Local NPR for the Cape, Coast & Islands 90.1 91.1 94.3
Play Live Radio
Next Up:
0:00 0:00
Available On Air Stations

Researcher Investigates Whether Algae Blooms Produce Airborne Toxins

Hailey Carter, a graduate student at the University of New Hampshire, looks down at the CLAM in Walkers Pond.
Eve Zuckoff
Hailey Carter, a graduate student at the University of New Hampshire, looks down at the CLAM in Walkers Pond.

Cyanobacteria blooms have forced closures and advisories in 18 ponds around the Cape this summer. The blue-green algae on the water’s surface can produce toxins, but it’s not just the scum that could be worrisome.

On a breezy day at Walker’s Pond in Brewster, graduate student Hailey Carter waded a few feet into the water, toward the sound of a whirring machine about the size of a toaster.

“OK, so this is the CLAM,” said the University of New Hampshire researcher.

The CLAM, a black box outfitted with tubs and nets and a sign that reads, “Please do not disturb, research in progress,” collects cyanobacteria cells straight out of the air.

“So these cyanobacteria, we kind of recently discovered that they have the ability to leave the water and come up into the air,” Carter said, “which is another route of exposure to the cyanotoxins that they can produce.”

Cyanobacteria blooms have traditionally peaked on the Cape in late July to early August, so public health officials encourage people planning to swim in ponds to check local advisories.

In recent summers, these advisories have become fairly routine when scum forms on the surface of the ponds, but little is known about why the cyanobacteria become airborne and what risk that poses to humans and animals.

“Essentially, I'm trying to gather information about how these aerosols work, [and] what drives them,” she said, “so that eventually down the road we can answer, ‘Well, how much are humans actually exposed to them? And is that an issue? Should we be afraid of that?’”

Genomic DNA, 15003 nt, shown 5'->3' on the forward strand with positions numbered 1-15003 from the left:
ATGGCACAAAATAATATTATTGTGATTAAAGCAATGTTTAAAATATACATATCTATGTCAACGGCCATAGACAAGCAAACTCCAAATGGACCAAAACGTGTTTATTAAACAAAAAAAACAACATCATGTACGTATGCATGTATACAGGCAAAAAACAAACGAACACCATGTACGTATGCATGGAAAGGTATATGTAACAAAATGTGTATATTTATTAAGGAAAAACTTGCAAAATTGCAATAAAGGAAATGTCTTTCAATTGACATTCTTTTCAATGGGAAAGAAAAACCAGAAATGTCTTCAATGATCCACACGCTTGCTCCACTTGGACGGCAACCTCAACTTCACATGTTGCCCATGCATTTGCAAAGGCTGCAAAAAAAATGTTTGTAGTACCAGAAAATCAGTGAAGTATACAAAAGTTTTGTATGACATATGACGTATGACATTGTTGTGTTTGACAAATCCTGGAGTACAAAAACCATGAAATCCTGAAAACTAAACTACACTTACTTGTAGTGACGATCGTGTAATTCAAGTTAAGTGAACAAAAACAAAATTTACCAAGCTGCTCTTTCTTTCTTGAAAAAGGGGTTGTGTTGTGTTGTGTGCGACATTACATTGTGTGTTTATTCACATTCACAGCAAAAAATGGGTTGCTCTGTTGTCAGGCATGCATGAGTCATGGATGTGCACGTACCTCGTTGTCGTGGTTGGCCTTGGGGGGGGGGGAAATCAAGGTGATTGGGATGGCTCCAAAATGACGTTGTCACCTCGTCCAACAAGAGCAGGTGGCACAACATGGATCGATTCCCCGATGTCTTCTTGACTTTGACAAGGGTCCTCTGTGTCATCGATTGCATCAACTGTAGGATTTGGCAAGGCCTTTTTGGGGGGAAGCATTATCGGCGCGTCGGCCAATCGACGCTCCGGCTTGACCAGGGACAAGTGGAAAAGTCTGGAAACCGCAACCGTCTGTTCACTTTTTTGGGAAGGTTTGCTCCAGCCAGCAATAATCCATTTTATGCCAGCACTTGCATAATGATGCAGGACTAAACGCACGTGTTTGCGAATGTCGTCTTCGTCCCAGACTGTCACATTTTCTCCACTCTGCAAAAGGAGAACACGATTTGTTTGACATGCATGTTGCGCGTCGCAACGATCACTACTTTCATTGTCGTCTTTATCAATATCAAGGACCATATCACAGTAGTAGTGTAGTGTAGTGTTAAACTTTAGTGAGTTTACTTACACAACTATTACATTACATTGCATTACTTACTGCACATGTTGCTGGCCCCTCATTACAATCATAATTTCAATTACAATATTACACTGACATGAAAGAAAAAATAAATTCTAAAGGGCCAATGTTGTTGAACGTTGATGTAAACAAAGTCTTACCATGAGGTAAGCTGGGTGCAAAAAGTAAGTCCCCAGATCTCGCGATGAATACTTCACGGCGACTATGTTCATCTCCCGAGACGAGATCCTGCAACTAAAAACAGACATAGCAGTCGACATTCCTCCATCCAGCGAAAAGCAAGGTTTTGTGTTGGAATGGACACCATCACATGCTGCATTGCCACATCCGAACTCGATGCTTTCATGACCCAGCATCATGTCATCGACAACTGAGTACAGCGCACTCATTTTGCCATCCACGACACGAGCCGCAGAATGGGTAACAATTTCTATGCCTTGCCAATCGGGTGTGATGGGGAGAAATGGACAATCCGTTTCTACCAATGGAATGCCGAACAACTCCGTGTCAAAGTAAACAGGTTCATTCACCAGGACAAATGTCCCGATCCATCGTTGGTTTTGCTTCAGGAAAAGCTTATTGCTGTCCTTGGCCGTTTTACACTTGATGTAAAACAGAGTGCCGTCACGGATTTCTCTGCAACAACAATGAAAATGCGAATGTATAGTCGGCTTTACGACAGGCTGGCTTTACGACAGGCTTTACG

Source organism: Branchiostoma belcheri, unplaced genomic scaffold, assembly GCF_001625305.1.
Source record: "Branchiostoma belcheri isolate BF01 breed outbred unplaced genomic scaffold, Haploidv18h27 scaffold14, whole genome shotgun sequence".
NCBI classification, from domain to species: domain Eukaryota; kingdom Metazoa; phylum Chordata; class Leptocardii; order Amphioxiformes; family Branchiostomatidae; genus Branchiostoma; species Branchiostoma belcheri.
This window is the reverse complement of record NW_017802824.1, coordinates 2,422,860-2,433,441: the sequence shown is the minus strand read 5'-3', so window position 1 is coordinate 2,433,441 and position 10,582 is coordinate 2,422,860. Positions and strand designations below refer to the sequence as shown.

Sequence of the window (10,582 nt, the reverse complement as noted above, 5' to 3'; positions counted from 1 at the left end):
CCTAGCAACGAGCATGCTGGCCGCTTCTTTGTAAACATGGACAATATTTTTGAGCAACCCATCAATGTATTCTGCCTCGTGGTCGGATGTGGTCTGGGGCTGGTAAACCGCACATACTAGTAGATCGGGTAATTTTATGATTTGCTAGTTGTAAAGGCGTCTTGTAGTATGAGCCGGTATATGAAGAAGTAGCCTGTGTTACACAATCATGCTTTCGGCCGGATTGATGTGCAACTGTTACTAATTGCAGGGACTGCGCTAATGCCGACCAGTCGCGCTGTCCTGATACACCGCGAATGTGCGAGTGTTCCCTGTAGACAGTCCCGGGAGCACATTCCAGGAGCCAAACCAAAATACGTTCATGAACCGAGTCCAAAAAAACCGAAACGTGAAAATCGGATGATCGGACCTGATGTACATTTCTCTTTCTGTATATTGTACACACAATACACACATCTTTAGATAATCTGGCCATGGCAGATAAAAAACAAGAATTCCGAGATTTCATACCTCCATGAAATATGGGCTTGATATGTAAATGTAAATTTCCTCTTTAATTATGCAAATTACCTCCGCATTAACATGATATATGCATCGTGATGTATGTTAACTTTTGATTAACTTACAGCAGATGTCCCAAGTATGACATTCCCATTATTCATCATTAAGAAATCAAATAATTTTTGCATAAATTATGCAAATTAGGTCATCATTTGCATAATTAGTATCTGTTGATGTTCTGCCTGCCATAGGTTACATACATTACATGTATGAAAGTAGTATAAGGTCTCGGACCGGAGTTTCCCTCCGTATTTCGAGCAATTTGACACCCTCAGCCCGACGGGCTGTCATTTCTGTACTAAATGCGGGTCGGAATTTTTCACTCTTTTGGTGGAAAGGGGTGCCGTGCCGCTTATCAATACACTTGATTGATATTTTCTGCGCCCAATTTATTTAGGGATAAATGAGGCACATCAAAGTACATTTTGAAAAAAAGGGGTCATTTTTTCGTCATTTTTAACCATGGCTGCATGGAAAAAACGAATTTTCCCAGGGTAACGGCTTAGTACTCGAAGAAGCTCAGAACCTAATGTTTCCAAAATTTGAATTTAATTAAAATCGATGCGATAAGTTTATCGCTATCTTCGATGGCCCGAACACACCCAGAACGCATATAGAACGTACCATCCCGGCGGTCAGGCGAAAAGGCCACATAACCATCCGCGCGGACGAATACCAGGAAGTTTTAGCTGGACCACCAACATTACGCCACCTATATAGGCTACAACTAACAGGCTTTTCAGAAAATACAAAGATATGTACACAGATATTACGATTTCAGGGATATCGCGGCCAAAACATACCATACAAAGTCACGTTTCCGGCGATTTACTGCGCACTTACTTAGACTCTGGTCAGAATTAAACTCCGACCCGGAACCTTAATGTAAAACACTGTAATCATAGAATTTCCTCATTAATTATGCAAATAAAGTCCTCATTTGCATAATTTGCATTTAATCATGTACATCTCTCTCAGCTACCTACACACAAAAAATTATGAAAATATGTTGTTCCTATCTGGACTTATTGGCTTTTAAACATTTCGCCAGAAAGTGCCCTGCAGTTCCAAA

Generally, cyanobacteria are a naturally occurring part of the ecosystem, but it can become a problem when the algae grow unchecked. And locally, the blooms, fueled by nutrients from backyard fertilizers and septic systems, are growing rapidly in ponds warmed by climate change.

Those blooms produce all kinds of toxins, but for years, researchers were only looking for two of them in pond water on Cape Cod: BMAA and microcystin. Then in 2019, Carter discovered a third, called anatoxin.

“Anatoxin acts as a neurotransmitter,” Carter said. “So it causes your muscles to kind of overreact and it can cause … respiratory failure, which is common in a lot of the anatoxin dog deaths and stuff like that that you see.”

Some of the research she’s already done seems to indicate that ponds that look the clearest might still contain the form of cyanobacteria most likely to produce airborne toxins. That could mean that unseen cyanobacteria still pose a danger.

To help with the research, Carter and a team at the University of New Hampshire are working with volunteers from the Brewster Ponds Coalition. They’re helping to collect data on evaporation rates, light intensity, and water temperature and clarity.

It’s a partnership not everyone will understand, admitted Brewster Ponds board member Marty Burke, who knows that the community’s home prices rely on the perception that Cape Cod waters are top notch.

“I understand that you don't want to say there's cyanobacteria in a pond in July and August on Cape Cod,” Burke said. “But if it's there, we have a responsibility to tell people.”

Carter’s research isn’t yet mature enough to help public health officials make risk assessments, but for the rest of this summer, the CLAM air sampler will be whirring as the research continues.

Eve Zuckoff covers the environment and human impacts of climate change for CAI.